Hot Sheet: Dirt, Pride, and Square Dancing

The top 10 entertainment and events highlights on our gaydar this week: from mega-Pride in N.Y. and S.F. to filthy philanthropy to some hot do-si-do action.



9: BOOKS: Proxy by Alex London
In both publishing and Hollywood, this is the era of the young adult novel. From Twilight and Hunger Games to Divergent and Mortal Instruments — all books turned films, the latter two debuting later this year — but with the exception of Mortal Instruments, few mainstream young adult books allow LGBT readers to see themselves in the characters. Not so with Alex London’s fantastic, futuristic new novel, Proxy (Philomel, $17.99). In Proxy, kids born into poverty, proxies, pay off their debt by serving criminal sentences for the children of wealthy families, called patrons. When Knox, a patron born into one of the city's wealthiest families, crashes a car and kills one of his friends, his proxy, Syd, is sentenced to prison. But when Syd escapes, it sets off a series of high-intensity events that leave the two boys face to face. Knox and Syd realize that the only way to beat the system is to save each other and flee. What they don’t know is that Syd is no ordinary proxy. The ensuing cross-country chase will uncover a society of rebels, test both boys’ resolve, and shine a blinding light onto a world of those who owe and those who pay. Even better: Syd is gay, and his sexual orientation is neither wrapped up in a coming-out narrative nor anything uncommon; London makes Syd’s orientation a normal part of the landscape of teen life in this futuristic world.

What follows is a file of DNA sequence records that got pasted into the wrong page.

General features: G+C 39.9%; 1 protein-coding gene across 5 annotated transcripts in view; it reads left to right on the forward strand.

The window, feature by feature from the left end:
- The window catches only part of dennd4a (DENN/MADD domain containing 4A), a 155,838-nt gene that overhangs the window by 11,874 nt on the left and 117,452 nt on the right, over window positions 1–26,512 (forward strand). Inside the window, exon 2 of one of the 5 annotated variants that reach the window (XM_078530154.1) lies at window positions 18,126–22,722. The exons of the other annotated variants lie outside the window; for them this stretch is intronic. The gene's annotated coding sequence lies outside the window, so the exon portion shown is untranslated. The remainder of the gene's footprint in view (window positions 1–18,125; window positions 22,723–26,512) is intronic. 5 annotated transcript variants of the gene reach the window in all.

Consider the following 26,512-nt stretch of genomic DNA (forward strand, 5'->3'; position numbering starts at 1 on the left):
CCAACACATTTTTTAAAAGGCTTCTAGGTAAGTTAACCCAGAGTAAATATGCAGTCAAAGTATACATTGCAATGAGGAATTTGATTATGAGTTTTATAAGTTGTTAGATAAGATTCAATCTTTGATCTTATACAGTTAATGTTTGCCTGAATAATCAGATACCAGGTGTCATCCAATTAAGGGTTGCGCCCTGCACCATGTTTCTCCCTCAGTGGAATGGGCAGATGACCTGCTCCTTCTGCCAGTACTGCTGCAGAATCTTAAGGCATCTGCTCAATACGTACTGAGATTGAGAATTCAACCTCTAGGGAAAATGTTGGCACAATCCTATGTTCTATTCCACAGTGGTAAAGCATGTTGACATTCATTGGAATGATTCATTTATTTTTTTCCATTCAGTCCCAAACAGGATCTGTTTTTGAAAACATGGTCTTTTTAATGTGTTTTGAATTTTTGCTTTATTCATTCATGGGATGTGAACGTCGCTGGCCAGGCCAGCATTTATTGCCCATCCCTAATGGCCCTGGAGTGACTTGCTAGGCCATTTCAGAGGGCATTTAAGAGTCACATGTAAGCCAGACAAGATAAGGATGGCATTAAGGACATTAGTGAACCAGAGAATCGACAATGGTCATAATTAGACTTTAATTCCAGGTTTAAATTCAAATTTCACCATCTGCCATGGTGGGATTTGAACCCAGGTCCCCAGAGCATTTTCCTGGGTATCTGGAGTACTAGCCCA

“When I was younger, there were no stories with gay main characters that were not about being gay,” says London. “If I wanted to read about someone like me, then it would have to be in one very limited context. I like to think Proxy is another step toward a literary landscape where your sexuality does not limit the kinds of stories you can see yourself in or the kinds of stories you can create.”

You can catch London on the Openly YA Tour this summer with David Levithan, Bill Konigsberg, and Aaron Hartzler, all reading from and signing their latest YA books — all of which feature gay teens in very different kinds of stories.

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